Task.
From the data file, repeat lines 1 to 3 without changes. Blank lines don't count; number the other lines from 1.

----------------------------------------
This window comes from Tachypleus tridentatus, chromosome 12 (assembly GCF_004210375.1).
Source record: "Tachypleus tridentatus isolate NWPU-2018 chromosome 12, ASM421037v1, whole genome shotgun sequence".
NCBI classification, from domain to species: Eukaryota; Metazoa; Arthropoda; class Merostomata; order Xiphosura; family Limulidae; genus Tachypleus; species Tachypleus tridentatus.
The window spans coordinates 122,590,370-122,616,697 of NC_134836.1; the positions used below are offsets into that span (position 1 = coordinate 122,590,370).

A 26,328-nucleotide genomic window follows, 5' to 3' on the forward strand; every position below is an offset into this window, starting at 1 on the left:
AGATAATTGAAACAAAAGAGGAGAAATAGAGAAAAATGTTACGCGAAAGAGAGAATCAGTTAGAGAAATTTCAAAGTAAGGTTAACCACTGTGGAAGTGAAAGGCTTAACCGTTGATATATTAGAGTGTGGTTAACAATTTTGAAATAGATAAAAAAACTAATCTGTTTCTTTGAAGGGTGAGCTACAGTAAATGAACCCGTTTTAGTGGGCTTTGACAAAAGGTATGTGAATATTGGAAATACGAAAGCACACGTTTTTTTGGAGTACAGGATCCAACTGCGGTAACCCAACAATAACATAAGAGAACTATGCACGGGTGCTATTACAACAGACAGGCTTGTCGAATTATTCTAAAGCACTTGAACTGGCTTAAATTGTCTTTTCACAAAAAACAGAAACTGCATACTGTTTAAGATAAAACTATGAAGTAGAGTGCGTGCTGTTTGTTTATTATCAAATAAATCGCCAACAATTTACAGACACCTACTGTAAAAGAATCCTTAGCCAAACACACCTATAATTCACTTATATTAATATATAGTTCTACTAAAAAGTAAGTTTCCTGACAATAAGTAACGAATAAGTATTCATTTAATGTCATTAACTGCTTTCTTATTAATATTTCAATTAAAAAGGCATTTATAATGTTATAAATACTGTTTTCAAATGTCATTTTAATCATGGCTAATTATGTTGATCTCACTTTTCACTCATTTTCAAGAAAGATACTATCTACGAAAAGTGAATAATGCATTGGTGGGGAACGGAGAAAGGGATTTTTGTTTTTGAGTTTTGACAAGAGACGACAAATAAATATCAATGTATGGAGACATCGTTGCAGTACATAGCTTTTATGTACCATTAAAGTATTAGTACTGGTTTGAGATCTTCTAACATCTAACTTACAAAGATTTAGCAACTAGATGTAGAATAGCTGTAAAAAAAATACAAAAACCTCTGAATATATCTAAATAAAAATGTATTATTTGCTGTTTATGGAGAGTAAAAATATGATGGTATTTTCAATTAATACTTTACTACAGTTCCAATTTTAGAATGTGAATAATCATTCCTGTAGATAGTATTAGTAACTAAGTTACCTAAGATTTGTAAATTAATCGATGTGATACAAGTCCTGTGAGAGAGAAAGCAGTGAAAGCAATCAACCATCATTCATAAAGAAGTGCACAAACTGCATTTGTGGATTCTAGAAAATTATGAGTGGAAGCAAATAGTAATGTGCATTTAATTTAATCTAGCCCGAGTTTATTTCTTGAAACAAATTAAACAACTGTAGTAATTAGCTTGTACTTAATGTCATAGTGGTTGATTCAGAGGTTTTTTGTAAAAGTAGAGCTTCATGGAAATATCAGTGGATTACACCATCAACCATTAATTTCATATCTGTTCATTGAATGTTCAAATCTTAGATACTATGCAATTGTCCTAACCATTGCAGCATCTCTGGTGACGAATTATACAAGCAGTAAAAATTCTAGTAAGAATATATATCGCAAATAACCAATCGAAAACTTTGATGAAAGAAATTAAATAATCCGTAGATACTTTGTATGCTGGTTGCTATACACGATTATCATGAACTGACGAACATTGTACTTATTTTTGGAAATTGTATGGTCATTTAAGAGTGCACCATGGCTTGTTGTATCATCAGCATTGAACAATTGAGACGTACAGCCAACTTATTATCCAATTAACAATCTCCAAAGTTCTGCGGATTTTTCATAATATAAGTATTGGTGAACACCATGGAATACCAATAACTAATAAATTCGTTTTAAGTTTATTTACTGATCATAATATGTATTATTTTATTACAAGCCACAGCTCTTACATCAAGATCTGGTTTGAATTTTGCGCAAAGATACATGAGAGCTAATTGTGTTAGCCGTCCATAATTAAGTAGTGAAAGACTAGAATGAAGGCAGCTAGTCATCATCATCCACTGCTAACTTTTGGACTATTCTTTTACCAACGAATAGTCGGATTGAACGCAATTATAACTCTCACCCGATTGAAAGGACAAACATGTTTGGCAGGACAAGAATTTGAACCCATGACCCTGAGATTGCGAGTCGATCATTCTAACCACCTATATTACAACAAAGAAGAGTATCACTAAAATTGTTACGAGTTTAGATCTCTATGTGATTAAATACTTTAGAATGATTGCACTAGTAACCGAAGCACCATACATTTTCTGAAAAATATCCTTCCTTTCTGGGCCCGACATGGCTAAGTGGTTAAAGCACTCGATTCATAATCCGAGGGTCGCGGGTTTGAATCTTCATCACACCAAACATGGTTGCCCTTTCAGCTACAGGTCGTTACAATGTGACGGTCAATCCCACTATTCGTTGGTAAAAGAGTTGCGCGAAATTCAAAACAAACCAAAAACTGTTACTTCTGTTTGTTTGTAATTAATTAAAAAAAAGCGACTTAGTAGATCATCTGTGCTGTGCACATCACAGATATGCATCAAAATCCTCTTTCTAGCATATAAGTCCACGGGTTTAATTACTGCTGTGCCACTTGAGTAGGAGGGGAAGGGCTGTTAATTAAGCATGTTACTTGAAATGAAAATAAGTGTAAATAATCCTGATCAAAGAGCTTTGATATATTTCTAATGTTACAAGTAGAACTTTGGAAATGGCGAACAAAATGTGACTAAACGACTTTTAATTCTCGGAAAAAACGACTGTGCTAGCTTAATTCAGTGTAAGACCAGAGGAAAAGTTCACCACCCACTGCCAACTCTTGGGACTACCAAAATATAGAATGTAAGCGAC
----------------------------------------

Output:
This window comes from Tachypleus tridentatus, chromosome 12 (assembly GCF_004210375.1).
Source record: "Tachypleus tridentatus isolate NWPU-2018 chromosome 12, ASM421037v1, whole genome shotgun sequence".
NCBI classification, from domain to species: Eukaryota; Metazoa; Arthropoda; class Merostomata; order Xiphosura; family Limulidae; genus Tachypleus; species Tachypleus tridentatus.